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Golden Eagle cyclemotor

Frank Auton

Warning: reading Buzzing can be a dangerous occupation!

Frank Auton with his Golden Eagle
Flying High!  Frank Auton with his belt drive Golden Eagle cyclemotor

Last summer reading the colourful June edition of Buzzing I noticed a small item in the Editor's Desk section about an American firm Golden Eagle making modern cyclemotor attachments.  Although I always enjoy the relaxed pace of my Coast to Coast Solex, I have often wondered if it were possible to re-engineer the Solex from roller drive to a toothed cam-belt drive.  The roller drive is a very inefficient method of transferring energy and the wet weather effect is well known to all.  At 14mph on a 100-mile trip you have a lot of time for musing upon such things.

I followed my musing with a visit to and had a look at the laid-back Michigan web site offering high tech Japanese 25cc engines and Kevlar toothed cam-belt drive gear for fitting to mountain bikes.  Lots of photos and testimonials of epic Stateside cyclemotoring and I was hooked - this was my 2003 project.  With a few clicks of the mouse and a credit card, a Golden Eagle Bike engine was literally winging its way to me.

The engine and fitting kit arrived quicker from Michigan than a second class letter in the UK.  Irritant No1: you have to pay UK Customs Duty and VAT adding about £100 to the bill!

I then set out and bought a cheap mountain bike.  It is amazing how well equipped and cheap these things are these days.  I bought a Raleigh mountain bike with full suspension front and rear and a front disc brake for under £200.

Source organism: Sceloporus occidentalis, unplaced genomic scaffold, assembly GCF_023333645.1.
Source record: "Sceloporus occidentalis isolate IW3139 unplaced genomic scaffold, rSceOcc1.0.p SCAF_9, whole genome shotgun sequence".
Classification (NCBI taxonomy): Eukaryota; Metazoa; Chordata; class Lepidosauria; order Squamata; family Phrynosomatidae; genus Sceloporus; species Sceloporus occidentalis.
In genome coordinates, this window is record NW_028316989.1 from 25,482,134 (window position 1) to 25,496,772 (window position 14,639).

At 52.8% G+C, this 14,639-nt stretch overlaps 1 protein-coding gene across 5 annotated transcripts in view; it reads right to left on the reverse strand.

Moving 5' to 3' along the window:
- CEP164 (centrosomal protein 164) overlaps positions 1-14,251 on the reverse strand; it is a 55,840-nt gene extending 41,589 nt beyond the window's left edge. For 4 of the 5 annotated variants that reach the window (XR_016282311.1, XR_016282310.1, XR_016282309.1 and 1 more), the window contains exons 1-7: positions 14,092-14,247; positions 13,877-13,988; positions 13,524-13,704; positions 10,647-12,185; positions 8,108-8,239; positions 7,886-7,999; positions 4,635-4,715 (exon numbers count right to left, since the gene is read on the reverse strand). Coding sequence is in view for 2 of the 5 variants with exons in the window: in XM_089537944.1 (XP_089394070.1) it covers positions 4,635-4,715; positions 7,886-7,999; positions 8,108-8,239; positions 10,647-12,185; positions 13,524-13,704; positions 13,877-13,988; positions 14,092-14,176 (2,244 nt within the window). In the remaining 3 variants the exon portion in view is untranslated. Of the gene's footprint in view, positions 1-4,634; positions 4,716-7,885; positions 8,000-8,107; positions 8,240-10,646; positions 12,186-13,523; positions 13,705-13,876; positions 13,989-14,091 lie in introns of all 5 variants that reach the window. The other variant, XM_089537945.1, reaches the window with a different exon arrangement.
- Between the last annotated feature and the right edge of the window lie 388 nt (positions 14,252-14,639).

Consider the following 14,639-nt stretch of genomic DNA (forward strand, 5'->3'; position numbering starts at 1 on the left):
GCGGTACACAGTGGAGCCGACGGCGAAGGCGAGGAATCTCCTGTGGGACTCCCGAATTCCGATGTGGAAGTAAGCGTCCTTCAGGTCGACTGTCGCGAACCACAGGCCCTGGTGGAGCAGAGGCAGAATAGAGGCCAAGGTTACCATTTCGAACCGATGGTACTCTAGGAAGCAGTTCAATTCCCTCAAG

The fitting kit was straight-forward except that the toothed wheel drive ring which fits to the spokes was for a 36 spoke wheel - standard in USA but standard in Europe is a 32 spoke wheel.  Before I set to with my drill and hacksaw an exchange of e-mails had a free-of-charge replacement drive wheel with me in days.

Frank Auton's Golden Eagle
The Golden Eagle cyclemotor

The bike was soon completed and I then started the process to get it on the road.  A quick call to the local DVLA office made it sound easy, a form V55, an insurance certificate and an MoT and that's it.  Not so - they were out of date.  As from June 2003 new regulations are in force which means all new vehicles have to have a European type-approval certificate.  Easy for Honda and Ford, but not easy for a one-off hand-built cyclemotor.  I rang the Ministry of Transport and amazingly found the man whose job it was to write the regulations for Motorcycle Single Vehicle Type Approval Certification (MSVA).  He said no one had asked for them yet and this was a good prompt to get on with it.  We discussed the exhaustive list of requirements and we negotiated a few areas in the light of the low powered nature of the vehicle in question.  The phrase "but it is only a push bike with a 25cc chain saw motor" was a frequent part of my negotiation!

It transpires that you need to take the vehicle to a MSVA Testing station whose normal job is plating heavy goods and Public Service Vehicles.  I made an appointment, paid my £45 test fee and turned up after spending hours fitting the necessary ancillaries.  My powered mountain bike caused much hilarity in the queue with juggernauts and buses at the test station.  Everyone thought this was a fun diversion and I was confident that I would breeze through.  Not so.  An inspection taking almost two hours failed my bike on about 15 points.  Every type of test equipment was used, weighbridge, dynamometer, sound equipment, rolling road brake testing, light testing, horn testing, power to weight ratios, emissions test and best of all the giant road cone on castors which was rolled around me while seated on the bike to test for sharp edges and pedestrian unfriendly protrusions.  Amazingly the only thing they do not do is ride it!  I was in despair at the complexity of what was being asked for.